W.W. Norton, $49.95, hardcover, 9780393081084

Norton: The Food Lab by J. Kenji Lopez-Alt

J. Kenji Lopez-Alt: Breaking Free from Recipes

photo: Peter Tannenbaum

A graduate of MIT, J. Kenji Lopez-Alt previously served as editor of Cook's Illustrated magazine. He is currently managing culinary director of Serious Eats, where he also authors "The Food Lab" column, dedicated to exploring the science of food. His book of the same name (W.W. Norton, September 2015) expands the content of this column with more than 900 pages of food science, recipes and full-color photographs. Lopez-Alt lives in San Francisco.

The Food Lab is full of recipes, as well as narratives about cooking and food science, making it a very readable cookbook.

I wanted it to be a book that people would use in the kitchen, but also one that people who don't cook would find interesting to read. It's part cookbook, part pop science.

The recipes are meant to be recipes that people can cook all the time, and that people of any skill level could follow. If you want to just follow the recipes, you're going to get a result that works. But if you're a more advanced cook reading a recipe for something simple, I've tried to put enough background and information on testing and questioning conventional cooking knowledge that you will perhaps learn something new.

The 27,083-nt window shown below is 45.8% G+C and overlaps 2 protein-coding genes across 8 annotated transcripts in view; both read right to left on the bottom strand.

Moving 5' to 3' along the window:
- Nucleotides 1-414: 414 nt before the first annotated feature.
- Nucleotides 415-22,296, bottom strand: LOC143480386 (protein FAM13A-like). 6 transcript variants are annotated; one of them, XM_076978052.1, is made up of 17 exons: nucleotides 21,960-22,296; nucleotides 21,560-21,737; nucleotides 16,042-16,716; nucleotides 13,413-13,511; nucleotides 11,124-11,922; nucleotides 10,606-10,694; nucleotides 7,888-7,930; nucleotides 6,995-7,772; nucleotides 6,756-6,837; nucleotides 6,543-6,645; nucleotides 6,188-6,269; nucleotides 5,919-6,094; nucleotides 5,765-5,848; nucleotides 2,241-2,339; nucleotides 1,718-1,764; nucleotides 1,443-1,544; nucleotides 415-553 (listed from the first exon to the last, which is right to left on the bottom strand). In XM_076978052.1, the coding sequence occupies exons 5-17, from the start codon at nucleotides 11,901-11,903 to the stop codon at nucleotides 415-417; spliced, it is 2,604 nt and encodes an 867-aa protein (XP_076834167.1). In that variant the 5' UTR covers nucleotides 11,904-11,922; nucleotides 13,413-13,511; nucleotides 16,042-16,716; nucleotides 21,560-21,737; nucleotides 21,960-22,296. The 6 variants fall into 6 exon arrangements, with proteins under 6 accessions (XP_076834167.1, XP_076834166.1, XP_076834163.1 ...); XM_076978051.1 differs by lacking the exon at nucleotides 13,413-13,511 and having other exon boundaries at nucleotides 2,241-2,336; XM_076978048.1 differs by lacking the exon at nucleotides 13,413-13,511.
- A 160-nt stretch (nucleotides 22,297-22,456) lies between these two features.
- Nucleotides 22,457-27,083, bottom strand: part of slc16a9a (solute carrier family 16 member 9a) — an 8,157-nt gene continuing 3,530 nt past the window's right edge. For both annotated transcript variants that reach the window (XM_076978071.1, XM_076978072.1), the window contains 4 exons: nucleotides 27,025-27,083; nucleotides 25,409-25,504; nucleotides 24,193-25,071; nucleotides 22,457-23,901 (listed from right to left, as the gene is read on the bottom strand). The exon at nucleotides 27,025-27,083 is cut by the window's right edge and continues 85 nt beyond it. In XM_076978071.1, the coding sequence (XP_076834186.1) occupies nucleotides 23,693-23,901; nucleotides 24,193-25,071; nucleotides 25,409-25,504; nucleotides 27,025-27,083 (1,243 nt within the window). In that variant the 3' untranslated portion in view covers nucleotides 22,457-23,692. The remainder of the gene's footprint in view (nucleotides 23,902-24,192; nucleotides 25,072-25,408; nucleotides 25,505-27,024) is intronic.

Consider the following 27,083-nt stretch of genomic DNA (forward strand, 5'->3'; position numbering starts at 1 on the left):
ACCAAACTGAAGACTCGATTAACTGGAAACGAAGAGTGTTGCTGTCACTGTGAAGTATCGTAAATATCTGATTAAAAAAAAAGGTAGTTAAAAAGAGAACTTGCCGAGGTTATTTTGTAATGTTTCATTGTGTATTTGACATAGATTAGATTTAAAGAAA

Introducing the book, you say that once the basic science of a recipe is understood--both the "how" and the "why"--the cook is freed from a recipe's constraints.

Yes. People learn recipes by rote, from their parents and grandparents, and then follow every single step start to finish. That's understandable; it's hard to figure out which part of a recipe is really important and which part can change with so many different steps.